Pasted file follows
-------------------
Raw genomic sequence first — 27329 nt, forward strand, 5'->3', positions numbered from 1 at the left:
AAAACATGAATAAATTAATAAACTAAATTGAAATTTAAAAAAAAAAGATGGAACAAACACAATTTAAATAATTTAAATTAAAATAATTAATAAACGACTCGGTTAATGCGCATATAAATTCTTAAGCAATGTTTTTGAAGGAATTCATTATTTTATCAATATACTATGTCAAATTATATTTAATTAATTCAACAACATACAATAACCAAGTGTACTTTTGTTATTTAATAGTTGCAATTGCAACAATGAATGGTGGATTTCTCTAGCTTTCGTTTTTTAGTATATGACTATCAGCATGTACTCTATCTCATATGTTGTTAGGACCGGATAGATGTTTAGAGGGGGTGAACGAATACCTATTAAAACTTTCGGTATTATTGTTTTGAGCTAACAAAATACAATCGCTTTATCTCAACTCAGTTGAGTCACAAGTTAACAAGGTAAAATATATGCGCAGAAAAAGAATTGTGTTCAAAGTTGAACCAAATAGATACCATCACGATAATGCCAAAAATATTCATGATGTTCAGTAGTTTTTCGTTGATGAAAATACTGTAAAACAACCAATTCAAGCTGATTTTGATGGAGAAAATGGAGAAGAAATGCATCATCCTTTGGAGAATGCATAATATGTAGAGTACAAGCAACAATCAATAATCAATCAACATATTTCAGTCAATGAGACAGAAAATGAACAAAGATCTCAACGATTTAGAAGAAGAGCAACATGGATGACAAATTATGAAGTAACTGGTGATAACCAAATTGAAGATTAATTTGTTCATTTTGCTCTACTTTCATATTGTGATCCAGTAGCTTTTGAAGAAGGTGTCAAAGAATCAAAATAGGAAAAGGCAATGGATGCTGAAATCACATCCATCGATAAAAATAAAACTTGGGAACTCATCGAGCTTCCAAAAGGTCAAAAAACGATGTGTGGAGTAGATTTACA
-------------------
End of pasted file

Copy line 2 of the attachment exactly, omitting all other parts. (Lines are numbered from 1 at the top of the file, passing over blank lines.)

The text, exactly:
AAAACATGAATAAATTAATAAACTAAATTGAAATTTAAAAAAAAAAGATGGAACAAACACAATTTAAATAATTTAAATTAAAATAATTAATAAACGACTCGGTTAATGCGCATATAAATTCTTAAGCAATGTTTTTGAAGGAATTCATTATTTTATCAATATACTATGTCAAATTATATTTAATTAATTCAACAACATACAATAACCAAGTGTACTTTTGTTATTTAATAGTTGCAATTGCAACAATGAATGGTGGATTTCTCTAGCTTTCGTTTTTTAGTATATGACTATCAGCATGTACTCTATCTCATATGTTGTTAGGACCGGATAGATGTTTAGAGGGGGTGAACGAATACCTATTAAAACTTTCGGTATTATTGTTTTGAGCTAACAAAATACAATCGCTTTATCTCAACTCAGTTGAGTCACAAGTTAACAAGGTAAAATATATGCGCAGAAAAAGAATTGTGTTCAAAGTTGAACCAAATAGATACCATCACGATAATGCCAAAAATATTCATGATGTTCAGTAGTTTTTCGTTGATGAAAATACTGTAAAACAACCAATTCAAGCTGATTTTGATGGAGAAAATGGAGAAGAAATGCATCATCCTTTGGAGAATGCATAATATGTAGAGTACAAGCAACAATCAATAATCAATCAACATATTTCAGTCAATGAGACAGAAAATGAACAAAGATCTCAACGATTTAGAAGAAGAGCAACATGGATGACAAATTATGAAGTAACTGGTGATAACCAAATTGAAGATTAATTTGTTCATTTTGCTCTACTTTCATATTGTGATCCAGTAGCTTTTGAAGAAGGTGTCAAAGAATCAAAATAGGAAAAGGCAATGGATGCTGAAATCACATCCATCGATAAAAATAAAACTTGGGAACTCATCGAGCTTCCAAAAGGTCAAAAAACGATGTGTGGAGTAGATTTACA